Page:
By Noah Klieger
I was at Auschwitz yesterday. It was the 148th time I visited the camp since 1959, when I returned to the most damned place on earth for the first time. Yes, throughout those 55 years I traveled 148 times to the biggest death camp, which was established by the Nazis in the Polish town of Oświęcim – whose name they changed to Auschwitz.
The camp – or to be precise, a complex of 44 camps – operated for less than five years. But during that time the Germans managed to murder a million and a half people, including nearly 1.3 million Jews, about 75,000 Poles, tens of thousands of Soviet prisoners of war and about 23,000 gypsies.
I have visited Auschwitz with high-ranking delegations and many officials from Israel. I have accompanied presidents, heads of state, chiefs of staff, police commissioners, ministers, ambassadors. I have been here with American senators, with British lords, with a delegation of the European Parliament and several parliaments of different European countries. And with Knesset delegations as well of course.
I arrive every year also as part of the March of the Living, that important educational-symbolic enterprise I have been participating in since 1988, and attend the meetings of the International Auschwitz Committee, in which I am a member of the presidency.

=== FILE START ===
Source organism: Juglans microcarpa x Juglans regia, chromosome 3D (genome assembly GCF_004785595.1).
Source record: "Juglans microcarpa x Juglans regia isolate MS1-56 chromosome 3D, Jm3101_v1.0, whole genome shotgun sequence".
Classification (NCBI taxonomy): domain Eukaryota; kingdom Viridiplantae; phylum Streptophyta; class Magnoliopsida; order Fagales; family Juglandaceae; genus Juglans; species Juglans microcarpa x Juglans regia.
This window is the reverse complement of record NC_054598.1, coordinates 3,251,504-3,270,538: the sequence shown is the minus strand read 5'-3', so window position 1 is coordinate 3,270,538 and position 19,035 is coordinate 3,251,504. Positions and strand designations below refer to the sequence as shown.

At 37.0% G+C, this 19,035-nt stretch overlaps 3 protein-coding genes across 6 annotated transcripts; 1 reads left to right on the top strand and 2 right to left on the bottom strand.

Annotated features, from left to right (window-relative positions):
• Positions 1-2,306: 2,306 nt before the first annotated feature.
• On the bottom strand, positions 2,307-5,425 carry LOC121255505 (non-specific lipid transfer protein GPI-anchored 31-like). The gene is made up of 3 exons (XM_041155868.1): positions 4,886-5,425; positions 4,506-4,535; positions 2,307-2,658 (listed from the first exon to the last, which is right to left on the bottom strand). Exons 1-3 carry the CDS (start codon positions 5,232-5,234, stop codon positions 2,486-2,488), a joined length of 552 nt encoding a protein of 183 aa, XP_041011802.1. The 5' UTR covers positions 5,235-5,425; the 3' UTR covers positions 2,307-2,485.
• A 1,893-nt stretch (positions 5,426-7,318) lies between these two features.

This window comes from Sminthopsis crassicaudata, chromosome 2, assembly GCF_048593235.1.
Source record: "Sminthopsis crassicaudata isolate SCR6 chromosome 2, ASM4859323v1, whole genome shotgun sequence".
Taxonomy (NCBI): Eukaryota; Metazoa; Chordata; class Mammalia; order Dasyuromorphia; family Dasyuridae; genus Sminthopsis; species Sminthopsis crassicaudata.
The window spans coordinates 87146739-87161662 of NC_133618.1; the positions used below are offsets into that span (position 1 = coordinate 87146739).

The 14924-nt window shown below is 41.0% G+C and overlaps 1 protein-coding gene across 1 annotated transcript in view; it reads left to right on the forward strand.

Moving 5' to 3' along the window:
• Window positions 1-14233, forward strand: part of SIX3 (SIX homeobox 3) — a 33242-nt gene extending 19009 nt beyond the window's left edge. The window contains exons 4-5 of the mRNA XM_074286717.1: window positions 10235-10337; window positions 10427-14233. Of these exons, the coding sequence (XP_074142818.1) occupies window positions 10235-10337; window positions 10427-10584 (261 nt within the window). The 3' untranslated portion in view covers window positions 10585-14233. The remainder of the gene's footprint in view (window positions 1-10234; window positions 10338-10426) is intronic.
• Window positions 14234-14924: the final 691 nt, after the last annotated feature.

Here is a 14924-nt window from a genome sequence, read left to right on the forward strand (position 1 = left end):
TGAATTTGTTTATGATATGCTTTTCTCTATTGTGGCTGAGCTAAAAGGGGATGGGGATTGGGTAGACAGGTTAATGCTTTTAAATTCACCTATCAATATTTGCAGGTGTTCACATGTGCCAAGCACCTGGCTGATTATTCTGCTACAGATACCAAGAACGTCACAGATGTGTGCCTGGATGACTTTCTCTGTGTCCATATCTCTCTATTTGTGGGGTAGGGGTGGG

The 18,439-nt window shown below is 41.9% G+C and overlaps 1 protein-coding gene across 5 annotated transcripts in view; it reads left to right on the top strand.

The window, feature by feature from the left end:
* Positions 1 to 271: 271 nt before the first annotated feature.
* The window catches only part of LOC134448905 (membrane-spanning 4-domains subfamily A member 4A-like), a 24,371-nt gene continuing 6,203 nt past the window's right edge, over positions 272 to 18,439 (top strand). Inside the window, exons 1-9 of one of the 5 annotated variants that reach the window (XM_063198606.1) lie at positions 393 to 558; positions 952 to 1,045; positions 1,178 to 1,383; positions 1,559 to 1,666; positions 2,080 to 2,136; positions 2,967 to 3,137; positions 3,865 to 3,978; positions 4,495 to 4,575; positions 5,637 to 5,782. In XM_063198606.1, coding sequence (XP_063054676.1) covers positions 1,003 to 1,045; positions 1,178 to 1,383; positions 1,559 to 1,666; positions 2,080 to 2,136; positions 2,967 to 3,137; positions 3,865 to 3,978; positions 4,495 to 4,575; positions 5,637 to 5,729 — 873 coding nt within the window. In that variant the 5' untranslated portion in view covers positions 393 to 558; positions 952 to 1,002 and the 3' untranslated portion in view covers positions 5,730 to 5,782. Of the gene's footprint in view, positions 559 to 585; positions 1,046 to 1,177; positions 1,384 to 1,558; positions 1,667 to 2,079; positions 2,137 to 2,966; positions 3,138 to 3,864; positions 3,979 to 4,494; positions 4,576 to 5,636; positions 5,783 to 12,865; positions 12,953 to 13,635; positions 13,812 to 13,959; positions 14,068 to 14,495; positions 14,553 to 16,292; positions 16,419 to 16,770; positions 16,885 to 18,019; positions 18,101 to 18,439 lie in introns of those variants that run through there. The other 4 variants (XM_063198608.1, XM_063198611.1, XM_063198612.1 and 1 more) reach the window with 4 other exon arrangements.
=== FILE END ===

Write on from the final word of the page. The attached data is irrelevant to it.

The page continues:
I also came to the site of this death camp with three delegations from our newspaper and held private and more personal visits too, for example during Poland’s communist government era, when I came on my own, and three years ago too when I arrived with my entire family.
And people always ask me the same question: Why do I visit this place so many times? The answer is always the same answer. First of all, because it’s a pilgrimage to pay my respects to the memory of the hundreds of thousands who were here before me and together with me in this damned place and did not survive it. And also because I want to tell as many people as possible at the site itself what exactly happened here. About the enthusiasm and brutality with which the Germans and their assistants murdered the prisoners. As if it can be said in words, but I try, because after all it’s a mission, and I am anyway convinced that I survived only in order to tell.
My 148th time in Auschwitz was extraordinary. For the first time, a large delegation of the Knesset, the parliament of the new Jewish state, arrived to hold a joint ceremony with the Polish parliament, and I had the privilege to be present and speak at the ceremony. If God, or fate, or both, give me a few more years, I’ll continue coming back here to fulfill this mission.